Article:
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UBC Theses and Dissertations

Investigating the physiological function of a Staphylococcus aureus Ntn-hydrolase Conroy, Brigid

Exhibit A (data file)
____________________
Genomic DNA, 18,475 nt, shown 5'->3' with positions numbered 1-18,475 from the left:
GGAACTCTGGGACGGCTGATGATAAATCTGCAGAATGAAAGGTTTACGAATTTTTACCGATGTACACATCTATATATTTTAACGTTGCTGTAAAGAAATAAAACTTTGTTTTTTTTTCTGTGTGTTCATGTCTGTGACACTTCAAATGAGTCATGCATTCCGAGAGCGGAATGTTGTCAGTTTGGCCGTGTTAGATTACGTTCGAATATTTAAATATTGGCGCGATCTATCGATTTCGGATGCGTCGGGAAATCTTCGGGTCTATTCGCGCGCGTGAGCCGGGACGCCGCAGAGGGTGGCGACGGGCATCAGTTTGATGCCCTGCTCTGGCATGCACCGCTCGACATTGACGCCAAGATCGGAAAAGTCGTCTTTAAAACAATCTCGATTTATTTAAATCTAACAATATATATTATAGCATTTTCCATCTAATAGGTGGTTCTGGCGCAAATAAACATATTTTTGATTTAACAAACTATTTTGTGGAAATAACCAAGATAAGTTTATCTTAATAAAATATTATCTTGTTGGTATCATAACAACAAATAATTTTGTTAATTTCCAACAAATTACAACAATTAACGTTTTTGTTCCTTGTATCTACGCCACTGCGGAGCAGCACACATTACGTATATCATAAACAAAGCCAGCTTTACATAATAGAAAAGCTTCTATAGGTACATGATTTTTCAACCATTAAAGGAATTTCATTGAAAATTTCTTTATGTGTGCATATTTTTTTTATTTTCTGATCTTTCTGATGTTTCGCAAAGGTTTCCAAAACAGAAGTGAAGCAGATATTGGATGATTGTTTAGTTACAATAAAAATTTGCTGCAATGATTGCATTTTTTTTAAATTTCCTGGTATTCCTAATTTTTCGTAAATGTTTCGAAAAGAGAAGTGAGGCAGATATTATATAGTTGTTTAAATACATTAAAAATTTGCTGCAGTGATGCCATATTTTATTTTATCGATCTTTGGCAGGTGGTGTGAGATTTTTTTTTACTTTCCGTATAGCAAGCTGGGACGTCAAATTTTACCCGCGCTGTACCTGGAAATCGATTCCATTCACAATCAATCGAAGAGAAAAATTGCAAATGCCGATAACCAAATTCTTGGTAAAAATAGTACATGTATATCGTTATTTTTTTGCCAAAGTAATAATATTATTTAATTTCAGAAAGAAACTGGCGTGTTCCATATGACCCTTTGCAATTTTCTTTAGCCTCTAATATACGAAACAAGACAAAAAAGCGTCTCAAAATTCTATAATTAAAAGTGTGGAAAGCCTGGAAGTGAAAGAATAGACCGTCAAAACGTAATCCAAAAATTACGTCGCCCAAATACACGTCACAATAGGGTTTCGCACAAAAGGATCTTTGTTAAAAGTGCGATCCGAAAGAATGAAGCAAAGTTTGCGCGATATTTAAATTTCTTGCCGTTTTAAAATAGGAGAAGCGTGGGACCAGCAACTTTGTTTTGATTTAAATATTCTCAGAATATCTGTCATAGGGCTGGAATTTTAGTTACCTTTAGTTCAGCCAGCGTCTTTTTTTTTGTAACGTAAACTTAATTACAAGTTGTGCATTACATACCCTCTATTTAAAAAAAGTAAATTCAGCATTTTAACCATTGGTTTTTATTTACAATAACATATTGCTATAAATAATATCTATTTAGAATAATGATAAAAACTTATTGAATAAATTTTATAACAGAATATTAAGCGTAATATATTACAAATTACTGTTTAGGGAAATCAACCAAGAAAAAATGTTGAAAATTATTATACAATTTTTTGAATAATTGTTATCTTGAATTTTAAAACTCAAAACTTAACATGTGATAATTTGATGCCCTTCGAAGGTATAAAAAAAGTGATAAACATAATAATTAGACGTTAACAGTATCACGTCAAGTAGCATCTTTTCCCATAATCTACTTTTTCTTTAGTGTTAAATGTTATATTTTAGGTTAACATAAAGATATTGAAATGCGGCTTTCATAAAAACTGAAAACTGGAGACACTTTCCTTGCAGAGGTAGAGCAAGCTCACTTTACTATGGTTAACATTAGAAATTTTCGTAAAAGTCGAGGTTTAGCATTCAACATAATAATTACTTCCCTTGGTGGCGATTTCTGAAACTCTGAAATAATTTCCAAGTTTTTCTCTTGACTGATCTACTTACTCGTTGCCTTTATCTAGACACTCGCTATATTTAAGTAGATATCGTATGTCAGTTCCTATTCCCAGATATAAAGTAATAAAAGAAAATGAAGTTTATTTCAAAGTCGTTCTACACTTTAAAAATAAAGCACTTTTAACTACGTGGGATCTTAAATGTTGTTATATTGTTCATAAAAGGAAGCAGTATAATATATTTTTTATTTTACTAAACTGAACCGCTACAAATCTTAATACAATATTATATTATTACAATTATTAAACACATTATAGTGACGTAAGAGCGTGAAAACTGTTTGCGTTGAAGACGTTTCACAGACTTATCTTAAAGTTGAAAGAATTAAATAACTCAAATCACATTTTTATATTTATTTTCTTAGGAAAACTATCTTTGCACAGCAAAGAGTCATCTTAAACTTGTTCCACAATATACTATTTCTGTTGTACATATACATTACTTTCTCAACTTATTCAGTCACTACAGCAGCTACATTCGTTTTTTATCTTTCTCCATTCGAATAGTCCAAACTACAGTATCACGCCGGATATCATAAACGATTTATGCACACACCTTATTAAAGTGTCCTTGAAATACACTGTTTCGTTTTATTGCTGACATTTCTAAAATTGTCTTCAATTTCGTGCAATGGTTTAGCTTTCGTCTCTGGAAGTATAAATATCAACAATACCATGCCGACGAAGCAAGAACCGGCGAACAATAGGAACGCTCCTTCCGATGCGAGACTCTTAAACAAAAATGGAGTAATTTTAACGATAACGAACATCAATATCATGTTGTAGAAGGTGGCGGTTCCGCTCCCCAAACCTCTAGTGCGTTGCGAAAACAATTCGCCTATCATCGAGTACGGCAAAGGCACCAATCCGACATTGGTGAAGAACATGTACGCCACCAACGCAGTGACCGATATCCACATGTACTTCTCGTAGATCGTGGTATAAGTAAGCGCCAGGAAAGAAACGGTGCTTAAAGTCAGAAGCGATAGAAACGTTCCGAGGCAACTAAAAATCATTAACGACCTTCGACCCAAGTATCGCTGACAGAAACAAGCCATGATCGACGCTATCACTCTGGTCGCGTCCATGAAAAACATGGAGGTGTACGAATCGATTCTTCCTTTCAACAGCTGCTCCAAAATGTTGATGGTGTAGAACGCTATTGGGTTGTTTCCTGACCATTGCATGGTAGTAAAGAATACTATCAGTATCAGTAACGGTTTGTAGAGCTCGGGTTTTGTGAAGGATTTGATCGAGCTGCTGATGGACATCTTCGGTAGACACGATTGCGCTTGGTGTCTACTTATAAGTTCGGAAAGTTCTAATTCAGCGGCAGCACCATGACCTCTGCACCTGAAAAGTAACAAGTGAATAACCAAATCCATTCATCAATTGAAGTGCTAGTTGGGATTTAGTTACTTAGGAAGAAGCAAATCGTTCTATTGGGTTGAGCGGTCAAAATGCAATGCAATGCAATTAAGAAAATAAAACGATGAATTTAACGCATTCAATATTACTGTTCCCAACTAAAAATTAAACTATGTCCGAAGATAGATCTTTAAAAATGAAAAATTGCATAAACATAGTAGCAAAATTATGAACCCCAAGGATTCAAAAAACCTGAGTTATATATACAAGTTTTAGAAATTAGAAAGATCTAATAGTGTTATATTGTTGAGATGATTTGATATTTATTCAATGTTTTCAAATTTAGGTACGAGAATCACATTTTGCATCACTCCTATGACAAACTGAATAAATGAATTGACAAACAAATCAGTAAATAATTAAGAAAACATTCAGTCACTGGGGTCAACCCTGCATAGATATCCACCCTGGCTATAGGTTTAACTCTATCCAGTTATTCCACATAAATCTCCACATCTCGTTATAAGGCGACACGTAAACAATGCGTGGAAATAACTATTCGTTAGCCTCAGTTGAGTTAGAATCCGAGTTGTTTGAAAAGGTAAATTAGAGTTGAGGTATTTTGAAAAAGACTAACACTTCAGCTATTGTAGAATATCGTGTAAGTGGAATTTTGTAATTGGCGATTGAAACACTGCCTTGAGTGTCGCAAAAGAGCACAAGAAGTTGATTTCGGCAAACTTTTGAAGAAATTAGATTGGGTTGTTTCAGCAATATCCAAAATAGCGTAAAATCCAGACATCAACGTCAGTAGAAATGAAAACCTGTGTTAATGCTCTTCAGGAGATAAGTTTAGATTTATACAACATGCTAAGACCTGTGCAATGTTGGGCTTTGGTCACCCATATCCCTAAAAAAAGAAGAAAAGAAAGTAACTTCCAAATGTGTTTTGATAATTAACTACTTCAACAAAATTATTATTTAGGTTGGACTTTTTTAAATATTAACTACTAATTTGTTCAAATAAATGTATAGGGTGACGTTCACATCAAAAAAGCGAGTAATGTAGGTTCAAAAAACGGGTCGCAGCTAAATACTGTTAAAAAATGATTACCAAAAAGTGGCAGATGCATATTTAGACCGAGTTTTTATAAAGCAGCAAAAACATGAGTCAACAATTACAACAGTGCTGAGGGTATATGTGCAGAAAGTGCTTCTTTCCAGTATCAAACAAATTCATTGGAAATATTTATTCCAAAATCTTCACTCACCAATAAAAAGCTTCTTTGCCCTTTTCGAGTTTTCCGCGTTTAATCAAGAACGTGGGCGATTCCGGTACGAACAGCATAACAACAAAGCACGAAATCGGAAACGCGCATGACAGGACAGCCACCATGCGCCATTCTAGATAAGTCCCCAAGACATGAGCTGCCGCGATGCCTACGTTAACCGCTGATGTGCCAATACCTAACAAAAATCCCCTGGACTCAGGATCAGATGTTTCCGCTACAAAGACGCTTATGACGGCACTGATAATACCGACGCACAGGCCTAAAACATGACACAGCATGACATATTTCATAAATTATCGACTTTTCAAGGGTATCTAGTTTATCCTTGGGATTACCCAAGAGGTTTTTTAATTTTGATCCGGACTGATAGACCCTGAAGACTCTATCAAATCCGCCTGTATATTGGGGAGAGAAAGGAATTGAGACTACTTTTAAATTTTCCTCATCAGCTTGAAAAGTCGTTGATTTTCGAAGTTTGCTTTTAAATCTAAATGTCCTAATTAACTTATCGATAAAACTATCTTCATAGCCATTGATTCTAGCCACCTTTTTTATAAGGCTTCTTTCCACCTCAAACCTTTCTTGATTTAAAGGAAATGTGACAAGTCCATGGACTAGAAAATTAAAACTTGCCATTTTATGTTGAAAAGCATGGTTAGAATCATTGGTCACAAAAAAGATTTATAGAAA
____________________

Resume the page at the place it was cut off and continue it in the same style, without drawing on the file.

The N-terminal nucleophile (Ntn)-hydrolase structural superfamily consists of several classes of enzymes, including the penicillin V acylases (PVAs), bile salt hydrolases, and N-acylhomoserine lactone (AHL) acylases. The PVAs use an N-terminal cysteine residue to hydrolyze the amide bond in penicillin V and are most closely related to the bile salt hydrolases. PVAs are encoded by many environmental and pathogenic bacteria and are of great importance in the pharmaceutical industry because the product of penicillin V hydrolysis is used in the production of semi-synthetic antibiotics. Despite their industrial value, the physiological function of the PVAs remains unknown. The opportunistic human pathogen Staphylococcus aureus encodes an Ntn-hydrolase (gene locus SAUSA300_0269). Several potential substrates of SAUSA300_0269 were tested and it was demonstrated to hydrolyze penicillin V but show no activity towards the bile salt glycocholic acid. Based on the observed activity, SAUSA300_0269 was renamed to SaPVA. This enzyme also hydrolyzed several AHLs, which are quorum sensing molecules used by Gram-negative bacteria. SaPVA is the first example of a PVA from a Gram-positive bacterium that cross-reacts with AHLs. The enzyme displayed a preference for unsubstituted AHLs with an acyl chain of six or more carbons. Growth experiments did not support a role for SaPVA in protection of S. aureus against the toxicity of 3-oxo-C12-HSL, an AHL produced by Pseudomonas aeruginosa. Two siderophores used by S. aureus, enterobactin and staphyloferrin A, were also tested as substrates, but SaPVA did not show activity towards either molecule. To obtain further insight into the substrates of SaPVA, the crystal structure was solved to 1.9 Å resolution and compared with those of other characterized PVAs from Gram-positive and Gram-negative bacteria. Similarity in the overall structure and substrate-binding loops of PVAs from Gram-positive bacteria suggest that these enzymes act on similar substrates. Molecular docking was used to predict the binding modes of penicillin V and various AHLs to SaPVA. Docking results provided some clues about the structural features that may be present in physiological substrates of SaPVA, including one or more rings, as well as an aryl group or hydrophobic acyl chain.

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